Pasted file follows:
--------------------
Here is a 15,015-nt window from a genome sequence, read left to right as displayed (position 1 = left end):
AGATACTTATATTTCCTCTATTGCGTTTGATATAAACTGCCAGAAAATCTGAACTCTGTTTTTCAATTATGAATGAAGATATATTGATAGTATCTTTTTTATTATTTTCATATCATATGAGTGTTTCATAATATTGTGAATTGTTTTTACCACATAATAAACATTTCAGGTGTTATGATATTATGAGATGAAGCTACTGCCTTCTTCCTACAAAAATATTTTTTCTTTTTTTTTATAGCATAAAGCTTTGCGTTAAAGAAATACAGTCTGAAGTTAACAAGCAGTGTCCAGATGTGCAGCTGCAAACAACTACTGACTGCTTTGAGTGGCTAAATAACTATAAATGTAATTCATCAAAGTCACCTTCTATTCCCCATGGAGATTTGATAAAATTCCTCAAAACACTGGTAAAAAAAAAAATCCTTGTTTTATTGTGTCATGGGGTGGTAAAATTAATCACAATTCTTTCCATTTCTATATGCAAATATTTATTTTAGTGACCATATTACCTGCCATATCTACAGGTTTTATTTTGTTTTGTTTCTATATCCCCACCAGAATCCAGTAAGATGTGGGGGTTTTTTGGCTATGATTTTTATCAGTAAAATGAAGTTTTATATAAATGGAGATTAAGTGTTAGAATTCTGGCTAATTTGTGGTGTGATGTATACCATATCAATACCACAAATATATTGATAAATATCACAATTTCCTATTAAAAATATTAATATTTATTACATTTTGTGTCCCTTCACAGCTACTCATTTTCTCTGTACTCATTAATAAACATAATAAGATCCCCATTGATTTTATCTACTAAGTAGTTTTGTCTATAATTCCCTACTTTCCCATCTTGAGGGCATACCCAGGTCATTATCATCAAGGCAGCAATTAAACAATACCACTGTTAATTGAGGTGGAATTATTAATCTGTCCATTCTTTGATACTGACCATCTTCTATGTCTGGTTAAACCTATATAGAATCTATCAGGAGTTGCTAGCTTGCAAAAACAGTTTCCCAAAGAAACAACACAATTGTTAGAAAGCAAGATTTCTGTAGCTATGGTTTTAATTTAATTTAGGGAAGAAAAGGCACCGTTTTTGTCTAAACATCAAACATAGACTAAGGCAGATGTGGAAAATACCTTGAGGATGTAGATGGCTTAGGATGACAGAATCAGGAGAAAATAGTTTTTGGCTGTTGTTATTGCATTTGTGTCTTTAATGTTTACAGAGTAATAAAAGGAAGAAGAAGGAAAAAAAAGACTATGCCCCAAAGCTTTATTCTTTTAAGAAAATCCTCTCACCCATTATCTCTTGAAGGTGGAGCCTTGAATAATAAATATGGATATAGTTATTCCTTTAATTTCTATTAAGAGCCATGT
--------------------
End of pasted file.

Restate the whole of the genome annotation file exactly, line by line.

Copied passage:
Here is a 15,015-nt window from a genome sequence, read left to right as displayed (position 1 = left end):
AGATACTTATATTTCCTCTATTGCGTTTGATATAAACTGCCAGAAAATCTGAACTCTGTTTTTCAATTATGAATGAAGATATATTGATAGTATCTTTTTTATTATTTTCATATCATATGAGTGTTTCATAATATTGTGAATTGTTTTTACCACATAATAAACATTTCAGGTGTTATGATATTATGAGATGAAGCTACTGCCTTCTTCCTACAAAAATATTTTTTCTTTTTTTTTATAGCATAAAGCTTTGCGTTAAAGAAATACAGTCTGAAGTTAACAAGCAGTGTCCAGATGTGCAGCTGCAAACAACTACTGACTGCTTTGAGTGGCTAAATAACTATAAATGTAATTCATCAAAGTCACCTTCTATTCCCCATGGAGATTTGATAAAATTCCTCAAAACACTGGTAAAAAAAAAAATCCTTGTTTTATTGTGTCATGGGGTGGTAAAATTAATCACAATTCTTTCCATTTCTATATGCAAATATTTATTTTAGTGACCATATTACCTGCCATATCTACAGGTTTTATTTTGTTTTGTTTCTATATCCCCACCAGAATCCAGTAAGATGTGGGGGTTTTTTGGCTATGATTTTTATCAGTAAAATGAAGTTTTATATAAATGGAGATTAAGTGTTAGAATTCTGGCTAATTTGTGGTGTGATGTATACCATATCAATACCACAAATATATTGATAAATATCACAATTTCCTATTAAAAATATTAATATTTATTACATTTTGTGTCCCTTCACAGCTACTCATTTTCTCTGTACTCATTAATAAACATAATAAGATCCCCATTGATTTTATCTACTAAGTAGTTTTGTCTATAATTCCCTACTTTCCCATCTTGAGGGCATACCCAGGTCATTATCATCAAGGCAGCAATTAAACAATACCACTGTTAATTGAGGTGGAATTATTAATCTGTCCATTCTTTGATACTGACCATCTTCTATGTCTGGTTAAACCTATATAGAATCTATCAGGAGTTGCTAGCTTGCAAAAACAGTTTCCCAAAGAAACAACACAATTGTTAGAAAGCAAGATTTCTGTAGCTATGGTTTTAATTTAATTTAGGGAAGAAAAGGCACCGTTTTTGTCTAAACATCAAACATAGACTAAGGCAGATGTGGAAAATACCTTGAGGATGTAGATGGCTTAGGATGACAGAATCAGGAGAAAATAGTTTTTGGCTGTTGTTATTGCATTTGTGTCTTTAATGTTTACAGAGTAATAAAAGGAAGAAGAAGGAAAAAAAAGACTATGCCCCAAAGCTTTATTCTTTTAAGAAAATCCTCTCACCCATTATCTCTTGAAGGTGGAGCCTTGAATAATAAATATGGATATAGTTATTCCTTTAATTTCTATTAAGAGCCATGT